“It’s really not safe,” concurred April Thanos, who lives nearby on 27th Ave. S. “It seems it’s not OK for them to park in front of the house they’re going to service, but it’s OK for them to park in front of everyone else’s.”
Most of the councilmembers were sympathetic to the concerns expressed by the public.
“I hear a safety issue,” said Councilmember Yolanda Roman, who displayed photos she took of the parking situation. “I don’t want people having to drive on the wrong side of the street because of all of these parked service vehicles.”
Brown, clearly torn about how to remedy the situation, laid blame at the feet of “the people who either don’t have integrity or don’t know the rules.” She said regular delivery and service drivers know that they’re not allowed through the back gate until 8 a.m. and try to time their arrival for just a few minutes before. “We can’t force PYCC to send all of those vehicles to the Gulfport Boulevard gate because that land is owned by the club and the 59th Street gate land is owned by Skimmer Point.”
Fridovich said he favored restricting parking to residents only from 6 to 8 a.m., calling 7 to 9 a.m. “overkill.” However, it was brought up during the discussion that other nearby streets restrict parking to residents from 7 to 9 a.m. and that changing it to 6 to 8 a.m. for just one block of 59th St. S would be confusing.
Councilmember Dan Liedtke, who was appointed vice mayor at Tuesday’s meeting, told his colleagues that he had a plan to make 59th St. S safer for pedestrians. It involves putting in a sidewalk that would connect Wood Ibis Park with 59th St. S via a crosswalk at the intersection with 27th Ave. S.
“I don’t care whether we put up parking signs,” he said. “We are still going to have a safety problem.” Liedtke illustrated his plan with a brief PowerPoint presentation and council agreed to study it in more detail at a future meeting.
After more than an hour of discussion and public comment, the resolution was put to a vote. Henderson, Fridovich and Roman voted in favor of reinstituting a 7 to 9 a.m. residents-only parking restriction on that block of 59th St. S., while Brown and Liedtke dissented. City manager Jim O’Reilly said about 10 signs will be put up to indicate the new restrictions, though he didn’t specify a timeline.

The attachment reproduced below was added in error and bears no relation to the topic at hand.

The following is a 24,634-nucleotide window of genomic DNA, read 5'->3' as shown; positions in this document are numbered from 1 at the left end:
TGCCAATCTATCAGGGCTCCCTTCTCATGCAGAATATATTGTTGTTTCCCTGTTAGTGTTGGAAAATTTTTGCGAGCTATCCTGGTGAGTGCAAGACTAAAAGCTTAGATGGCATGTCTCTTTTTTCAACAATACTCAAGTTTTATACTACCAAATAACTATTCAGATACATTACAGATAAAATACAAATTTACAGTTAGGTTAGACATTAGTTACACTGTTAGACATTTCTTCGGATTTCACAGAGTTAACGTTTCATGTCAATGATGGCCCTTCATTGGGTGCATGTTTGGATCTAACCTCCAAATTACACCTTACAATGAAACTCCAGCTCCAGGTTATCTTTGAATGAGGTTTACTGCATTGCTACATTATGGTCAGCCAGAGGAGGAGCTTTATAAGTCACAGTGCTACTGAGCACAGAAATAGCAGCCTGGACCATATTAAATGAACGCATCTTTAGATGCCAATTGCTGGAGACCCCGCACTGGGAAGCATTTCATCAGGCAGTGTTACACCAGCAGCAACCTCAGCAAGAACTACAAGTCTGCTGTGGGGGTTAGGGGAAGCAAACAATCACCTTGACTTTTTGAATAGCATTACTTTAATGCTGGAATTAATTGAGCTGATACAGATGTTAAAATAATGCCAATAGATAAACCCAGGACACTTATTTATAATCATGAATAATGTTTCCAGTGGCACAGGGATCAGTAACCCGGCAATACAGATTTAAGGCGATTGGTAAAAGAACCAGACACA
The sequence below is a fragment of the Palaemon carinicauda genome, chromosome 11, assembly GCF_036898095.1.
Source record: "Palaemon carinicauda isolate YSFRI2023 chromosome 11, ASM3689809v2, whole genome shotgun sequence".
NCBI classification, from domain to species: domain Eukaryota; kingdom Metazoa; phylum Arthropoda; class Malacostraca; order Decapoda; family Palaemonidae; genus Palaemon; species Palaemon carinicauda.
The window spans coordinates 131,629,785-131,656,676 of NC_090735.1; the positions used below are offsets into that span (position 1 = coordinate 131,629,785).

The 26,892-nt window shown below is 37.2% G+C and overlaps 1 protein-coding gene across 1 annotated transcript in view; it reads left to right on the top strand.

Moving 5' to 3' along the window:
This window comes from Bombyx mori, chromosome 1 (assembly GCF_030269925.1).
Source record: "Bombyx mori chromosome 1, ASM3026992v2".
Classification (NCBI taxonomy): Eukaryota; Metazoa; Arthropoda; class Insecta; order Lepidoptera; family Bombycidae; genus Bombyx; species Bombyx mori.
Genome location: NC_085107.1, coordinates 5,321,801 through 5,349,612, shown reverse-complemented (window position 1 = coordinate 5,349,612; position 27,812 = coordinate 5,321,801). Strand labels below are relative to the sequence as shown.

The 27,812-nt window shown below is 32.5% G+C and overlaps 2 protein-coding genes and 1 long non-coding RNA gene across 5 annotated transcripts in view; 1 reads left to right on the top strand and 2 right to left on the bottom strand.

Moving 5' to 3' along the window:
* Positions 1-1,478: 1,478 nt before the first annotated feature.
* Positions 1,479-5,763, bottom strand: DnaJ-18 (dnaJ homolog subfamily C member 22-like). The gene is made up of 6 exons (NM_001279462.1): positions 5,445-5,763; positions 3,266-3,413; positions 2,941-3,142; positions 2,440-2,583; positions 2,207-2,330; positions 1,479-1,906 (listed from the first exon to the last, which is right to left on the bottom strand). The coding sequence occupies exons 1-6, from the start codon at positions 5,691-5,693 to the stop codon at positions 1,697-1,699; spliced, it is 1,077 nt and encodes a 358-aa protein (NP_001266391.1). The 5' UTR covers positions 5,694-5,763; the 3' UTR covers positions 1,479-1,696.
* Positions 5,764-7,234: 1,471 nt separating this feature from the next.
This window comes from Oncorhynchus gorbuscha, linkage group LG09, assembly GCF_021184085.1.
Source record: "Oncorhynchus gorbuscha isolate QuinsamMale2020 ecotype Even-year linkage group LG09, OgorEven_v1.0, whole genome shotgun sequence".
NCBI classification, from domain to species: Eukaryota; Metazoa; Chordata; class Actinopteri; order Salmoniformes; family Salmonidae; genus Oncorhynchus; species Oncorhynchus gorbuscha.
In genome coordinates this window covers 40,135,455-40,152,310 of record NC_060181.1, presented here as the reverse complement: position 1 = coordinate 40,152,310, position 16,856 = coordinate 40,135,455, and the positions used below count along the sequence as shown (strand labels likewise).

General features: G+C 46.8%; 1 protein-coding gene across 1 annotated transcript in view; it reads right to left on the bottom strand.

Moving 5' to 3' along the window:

City’s Future Direction Questioned
Much of the public comment at the outset of the meeting focused on a discussion agenda item, titled “Zoning Characteristics and Design,” related to a memo from O’Reilly calling for council to schedule time to address issues such as formula stores, desired character and/or protections for structures, residential density, and new construction. Several speakers stated their desire to see council maintain the unique character, look and charm of Gulfport and avoid allowing it turn into a mainland version of Key West.
“We want to balance what people want to see and experience in our city with the rights of property owners,” Henderson said before agreeing with O’Reilly to set aside time during the April 18 council meeting to further explore topics and issues related to zoning characteristics and design.
Penny for Pinellas Pending
City of Gulfport cultural facilities and events supervisor Justin Shea delivered a comprehensive PowerPoint presentation about the benefits Gulfport has received from the Penny for Pinellas tax revenue program, which is up for renewal this year for the 2020-2030 period. The program, which calls for a 1-percent sales tax increase, generated more than $2 billion for Pinellas County municipalities over the past decade, with Gulfport receiving some $1.4 million.
“We get a lot of value out of that $1.4 million,” said Henderson. Pinellas County voters will decide the fate of Penny for Pinellas on November 7.